THE NEXT phase of rebuilding trust in mutual funds, implementing reforms, sounds more boring than uncovering scandals. But it's more likely to affect you as a fund investor.
Last week, this column focused on some of the proposed regulatory and legislative changes and how those alterations would affect investors.
Today, we examine the remaining key reforms under consideration:
Bright idea: Create a mandatory fee for ultra-short-term redemptions.
Fees for investors who trade rapidly in a fund would discourage many of the moves that were central to the mutual fund scandals, so putting them on any fund not designed specifically for market timers makes sense.
Many fund firms have redemption fees for anywhere from 30 days to a year, but the scandals proved that those charges are frequently ignored, with back-room technological deficiencies letting some traders slip through the cracks.
The proposed mandatory five-day, 2 percent redemption fee fills the holes, is compatible with everyone's technology (because it's one rule for all funds) and provides some measure of deterrent to rapid-fire trading that most funds are not built to handle.
Dim bulb: The mandatory fee is too small.
The Securities and Exchange Commission does not believe that it can impose a fee of more than 2 percent.
Not only is that poppycock, but it also limits the effectiveness of the rule.
Investors who make almost-daily trades are looking to collect many slivers of quick profit. If they see potential for a fast 3 percent jump, giving back two points is no big deal.
A 5 percent redemption fee would go much further to reduce the attractiveness of short-term trading. A sliding scale that reduces the fee over time - but keeps it above 2 percent for up to 90 days - would help most fund investors.
Bright idea: Improved disclosure on fees, costs and management concerns.
Shining a brighter light on how funds operate is always a good solution.
Dim bulb: Putting all of that information in the prospectus.
The prospectus - which really is your contract with a fund - is already nearly impossible for ordinary folks to read. Making it more dense and difficult hurts investors.
One proposal would require funds to put the board's reasons for renewing the manager's contract into the prospectus. It's now in the Statement of Additional Information, which shareholders get only on request.
This disclosure was a big deal when it was enacted a few years back. Alas, the statements have proven to be all jargon and no explanation, lacking the real answer to why management was kept on.
Added to the prospectus, this disclosure won't help anyone make an investment decision.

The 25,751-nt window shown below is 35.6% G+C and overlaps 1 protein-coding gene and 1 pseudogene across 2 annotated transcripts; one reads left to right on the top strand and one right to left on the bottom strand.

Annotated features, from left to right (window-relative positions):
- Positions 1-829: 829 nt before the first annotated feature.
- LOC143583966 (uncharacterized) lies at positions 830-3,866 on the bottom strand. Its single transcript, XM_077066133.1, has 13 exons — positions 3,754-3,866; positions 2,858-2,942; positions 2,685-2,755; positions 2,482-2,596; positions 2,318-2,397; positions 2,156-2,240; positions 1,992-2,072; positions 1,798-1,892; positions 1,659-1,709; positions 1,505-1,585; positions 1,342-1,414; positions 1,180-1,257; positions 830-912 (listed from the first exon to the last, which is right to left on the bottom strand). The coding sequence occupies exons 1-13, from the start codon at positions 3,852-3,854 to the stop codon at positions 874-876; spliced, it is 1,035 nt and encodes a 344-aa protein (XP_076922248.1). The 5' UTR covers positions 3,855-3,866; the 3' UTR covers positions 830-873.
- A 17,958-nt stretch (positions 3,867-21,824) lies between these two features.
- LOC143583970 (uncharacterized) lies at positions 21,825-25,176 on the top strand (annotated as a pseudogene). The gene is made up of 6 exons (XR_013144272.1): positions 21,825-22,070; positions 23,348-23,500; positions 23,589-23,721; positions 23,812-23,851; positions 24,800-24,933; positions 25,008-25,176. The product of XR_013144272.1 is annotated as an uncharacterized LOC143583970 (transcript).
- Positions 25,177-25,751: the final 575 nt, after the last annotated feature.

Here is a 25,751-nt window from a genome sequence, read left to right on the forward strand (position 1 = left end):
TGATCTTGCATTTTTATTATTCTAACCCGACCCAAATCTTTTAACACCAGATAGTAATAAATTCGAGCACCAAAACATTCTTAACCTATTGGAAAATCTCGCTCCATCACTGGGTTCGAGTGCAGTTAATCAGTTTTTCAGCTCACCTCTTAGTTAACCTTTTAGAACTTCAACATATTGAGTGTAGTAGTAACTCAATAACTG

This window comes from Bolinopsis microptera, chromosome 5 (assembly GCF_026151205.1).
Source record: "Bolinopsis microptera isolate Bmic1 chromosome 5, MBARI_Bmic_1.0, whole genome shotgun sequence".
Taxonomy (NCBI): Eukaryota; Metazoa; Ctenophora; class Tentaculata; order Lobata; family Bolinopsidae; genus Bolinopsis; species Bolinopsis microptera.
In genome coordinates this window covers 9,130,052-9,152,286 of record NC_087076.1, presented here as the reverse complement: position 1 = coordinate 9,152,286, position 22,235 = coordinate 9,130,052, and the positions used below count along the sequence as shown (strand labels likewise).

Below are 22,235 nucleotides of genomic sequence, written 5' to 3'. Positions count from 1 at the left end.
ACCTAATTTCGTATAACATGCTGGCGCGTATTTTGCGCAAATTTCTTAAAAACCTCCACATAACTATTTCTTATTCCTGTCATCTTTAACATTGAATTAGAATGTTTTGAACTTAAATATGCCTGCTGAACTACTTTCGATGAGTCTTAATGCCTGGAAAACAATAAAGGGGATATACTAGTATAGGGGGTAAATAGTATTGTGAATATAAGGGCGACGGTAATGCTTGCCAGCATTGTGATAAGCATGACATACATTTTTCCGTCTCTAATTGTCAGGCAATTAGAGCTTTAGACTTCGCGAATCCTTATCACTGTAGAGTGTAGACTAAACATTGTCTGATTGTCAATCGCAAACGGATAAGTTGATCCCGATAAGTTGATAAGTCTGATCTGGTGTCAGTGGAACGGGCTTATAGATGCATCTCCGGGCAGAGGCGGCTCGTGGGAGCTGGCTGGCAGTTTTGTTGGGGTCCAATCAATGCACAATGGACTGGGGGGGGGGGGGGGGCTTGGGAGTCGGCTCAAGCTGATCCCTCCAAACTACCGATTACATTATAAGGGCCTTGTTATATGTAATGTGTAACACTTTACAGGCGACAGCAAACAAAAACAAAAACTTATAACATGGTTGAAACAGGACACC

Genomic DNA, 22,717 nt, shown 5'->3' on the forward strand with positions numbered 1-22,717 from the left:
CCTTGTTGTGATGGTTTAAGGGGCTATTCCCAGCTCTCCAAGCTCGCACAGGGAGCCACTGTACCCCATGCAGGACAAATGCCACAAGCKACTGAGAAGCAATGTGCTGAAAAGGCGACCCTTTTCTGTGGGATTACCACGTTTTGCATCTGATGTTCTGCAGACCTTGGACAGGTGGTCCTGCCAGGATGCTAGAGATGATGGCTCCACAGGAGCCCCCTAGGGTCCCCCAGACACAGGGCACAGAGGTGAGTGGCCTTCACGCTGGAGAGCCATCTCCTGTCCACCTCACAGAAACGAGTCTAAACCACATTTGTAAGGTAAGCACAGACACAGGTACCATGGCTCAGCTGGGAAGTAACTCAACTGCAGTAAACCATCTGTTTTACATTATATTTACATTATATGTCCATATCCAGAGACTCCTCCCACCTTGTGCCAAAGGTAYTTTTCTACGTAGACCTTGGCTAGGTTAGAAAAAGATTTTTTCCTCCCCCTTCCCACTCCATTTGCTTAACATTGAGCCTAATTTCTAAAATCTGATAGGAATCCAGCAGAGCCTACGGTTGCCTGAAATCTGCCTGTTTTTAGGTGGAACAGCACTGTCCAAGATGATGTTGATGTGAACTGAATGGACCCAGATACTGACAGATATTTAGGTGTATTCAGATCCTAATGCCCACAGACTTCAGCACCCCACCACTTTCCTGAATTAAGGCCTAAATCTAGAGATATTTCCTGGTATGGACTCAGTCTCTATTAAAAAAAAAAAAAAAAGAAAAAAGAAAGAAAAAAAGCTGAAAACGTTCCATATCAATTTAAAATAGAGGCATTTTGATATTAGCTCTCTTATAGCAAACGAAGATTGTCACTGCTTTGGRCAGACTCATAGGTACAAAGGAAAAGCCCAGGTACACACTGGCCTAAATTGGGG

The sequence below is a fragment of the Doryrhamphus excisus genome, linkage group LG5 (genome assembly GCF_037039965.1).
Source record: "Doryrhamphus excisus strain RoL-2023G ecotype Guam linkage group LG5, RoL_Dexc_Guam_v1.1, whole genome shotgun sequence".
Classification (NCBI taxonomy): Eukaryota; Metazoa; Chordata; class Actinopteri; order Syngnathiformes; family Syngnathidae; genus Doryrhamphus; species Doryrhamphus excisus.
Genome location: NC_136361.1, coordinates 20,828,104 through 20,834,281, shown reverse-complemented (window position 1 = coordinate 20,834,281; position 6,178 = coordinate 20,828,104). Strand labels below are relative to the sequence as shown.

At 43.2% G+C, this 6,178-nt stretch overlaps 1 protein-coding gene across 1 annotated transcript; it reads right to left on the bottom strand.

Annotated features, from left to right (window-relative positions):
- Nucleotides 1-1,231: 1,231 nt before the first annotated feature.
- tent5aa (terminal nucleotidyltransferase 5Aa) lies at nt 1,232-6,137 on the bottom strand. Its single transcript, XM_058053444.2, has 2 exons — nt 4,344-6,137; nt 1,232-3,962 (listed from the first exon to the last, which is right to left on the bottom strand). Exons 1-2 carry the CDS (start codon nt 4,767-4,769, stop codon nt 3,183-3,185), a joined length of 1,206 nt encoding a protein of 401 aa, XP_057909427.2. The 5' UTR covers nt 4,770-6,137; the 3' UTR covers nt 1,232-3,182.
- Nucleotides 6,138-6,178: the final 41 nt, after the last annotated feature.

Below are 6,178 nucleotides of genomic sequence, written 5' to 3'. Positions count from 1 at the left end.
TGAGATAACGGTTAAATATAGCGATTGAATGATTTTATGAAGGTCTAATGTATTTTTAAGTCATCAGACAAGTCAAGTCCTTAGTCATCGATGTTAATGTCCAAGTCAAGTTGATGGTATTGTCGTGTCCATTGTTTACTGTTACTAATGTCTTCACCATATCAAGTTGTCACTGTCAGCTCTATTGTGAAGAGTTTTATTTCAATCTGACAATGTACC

Regulators need to improve disclosures, but not every item needs to fall into the prospectus. Creative use of resources like the Internet can improve fund transparency without damaging the documents. (And while they are at it, regulators could overhaul the prospectus entirely.)
The light switch is broken: Close all trading in funds at 4 p.m., with no exceptions.
The problem being solved here - moves made late in the day and completed after the fund is supposed to be closed, thereby allowing some sharpies to game the system - must be fixed.
But this solution creates its own raft of problems, many of them fairness issues. For instance, an investor on the West Coast may have to process trades in a retirement plan before breakfast to get them credited at the day's closing price.
Regulators and Congress are deciding whether to leave investors unprotected or unhappy. Unprotected is not an option, but let's hope this fix evolves into something better.
Bright idea: Limit "soft-dollar" deals.
Brokerages use soft dollars to process a fund firm's trades. If a fund company pays 5 cents per share to trade, the brokerage firm kicks back a penny to pay for computer terminals, investment research, newspaper subscriptions and more. Soft dollars encourage wasteful spending and raise investor costs.
Dim bulb: Not going all the way to eliminate soft dollars.
Proposals on this issue turn back the clock, eliminating the excesses of the 1990s but leaving the allowable kickbacks at the more limited standards set in the 1980s.
That's a start, but eliminating soft-dollar deals would be better. That kind of change would require legislative action. Due in large part to the strength of the financial services lobby on Capitol Hill, that's just not going to happen now.
Of course, fund firms could simply stop making soft-dollar deals, but most won't unless they are dragged to it kicking and screaming by regulators.